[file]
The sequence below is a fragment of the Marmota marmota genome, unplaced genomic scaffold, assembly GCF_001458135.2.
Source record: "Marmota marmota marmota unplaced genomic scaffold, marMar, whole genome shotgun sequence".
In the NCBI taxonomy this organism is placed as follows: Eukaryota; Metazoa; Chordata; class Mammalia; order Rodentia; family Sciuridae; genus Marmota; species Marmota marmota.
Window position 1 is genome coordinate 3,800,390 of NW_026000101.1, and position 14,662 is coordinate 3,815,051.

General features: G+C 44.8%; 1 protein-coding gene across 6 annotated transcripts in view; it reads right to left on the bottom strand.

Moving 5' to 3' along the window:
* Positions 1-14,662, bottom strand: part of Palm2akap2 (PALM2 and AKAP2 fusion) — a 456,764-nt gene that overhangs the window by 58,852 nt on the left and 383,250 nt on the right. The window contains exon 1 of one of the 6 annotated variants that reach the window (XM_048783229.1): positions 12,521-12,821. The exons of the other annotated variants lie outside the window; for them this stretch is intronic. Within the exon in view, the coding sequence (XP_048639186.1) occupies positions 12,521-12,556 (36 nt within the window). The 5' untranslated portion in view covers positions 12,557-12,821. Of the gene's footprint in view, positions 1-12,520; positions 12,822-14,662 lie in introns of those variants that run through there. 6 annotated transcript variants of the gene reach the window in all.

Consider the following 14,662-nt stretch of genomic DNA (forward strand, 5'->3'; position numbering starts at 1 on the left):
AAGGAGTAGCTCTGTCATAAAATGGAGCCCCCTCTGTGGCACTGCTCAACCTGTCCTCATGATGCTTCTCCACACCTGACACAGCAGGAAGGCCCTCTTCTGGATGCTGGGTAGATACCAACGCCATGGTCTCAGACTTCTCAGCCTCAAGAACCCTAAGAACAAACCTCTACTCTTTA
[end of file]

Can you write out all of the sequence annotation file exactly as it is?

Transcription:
The sequence below is a fragment of the Marmota marmota genome, unplaced genomic scaffold, assembly GCF_001458135.2.
Source record: "Marmota marmota marmota unplaced genomic scaffold, marMar, whole genome shotgun sequence".
In the NCBI taxonomy this organism is placed as follows: Eukaryota; Metazoa; Chordata; class Mammalia; order Rodentia; family Sciuridae; genus Marmota; species Marmota marmota.
Window position 1 is genome coordinate 3,800,390 of NW_026000101.1, and position 14,662 is coordinate 3,815,051.

General features: G+C 44.8%; 1 protein-coding gene across 6 annotated transcripts in view; it reads right to left on the bottom strand.

Moving 5' to 3' along the window:
* Positions 1-14,662, bottom strand: part of Palm2akap2 (PALM2 and AKAP2 fusion) — a 456,764-nt gene that overhangs the window by 58,852 nt on the left and 383,250 nt on the right. The window contains exon 1 of one of the 6 annotated variants that reach the window (XM_048783229.1): positions 12,521-12,821. The exons of the other annotated variants lie outside the window; for them this stretch is intronic. Within the exon in view, the coding sequence (XP_048639186.1) occupies positions 12,521-12,556 (36 nt within the window). The 5' untranslated portion in view covers positions 12,557-12,821. Of the gene's footprint in view, positions 1-12,520; positions 12,822-14,662 lie in introns of those variants that run through there. 6 annotated transcript variants of the gene reach the window in all.

Consider the following 14,662-nt stretch of genomic DNA (forward strand, 5'->3'; position numbering starts at 1 on the left):
AAGGAGTAGCTCTGTCATAAAATGGAGCCCCCTCTGTGGCACTGCTCAACCTGTCCTCATGATGCTTCTCCACACCTGACACAGCAGGAAGGCCCTCTTCTGGATGCTGGGTAGATACCAACGCCATGGTCTCAGACTTCTCAGCCTCAAGAACCCTAAGAACAAACCTCTACTCTTTA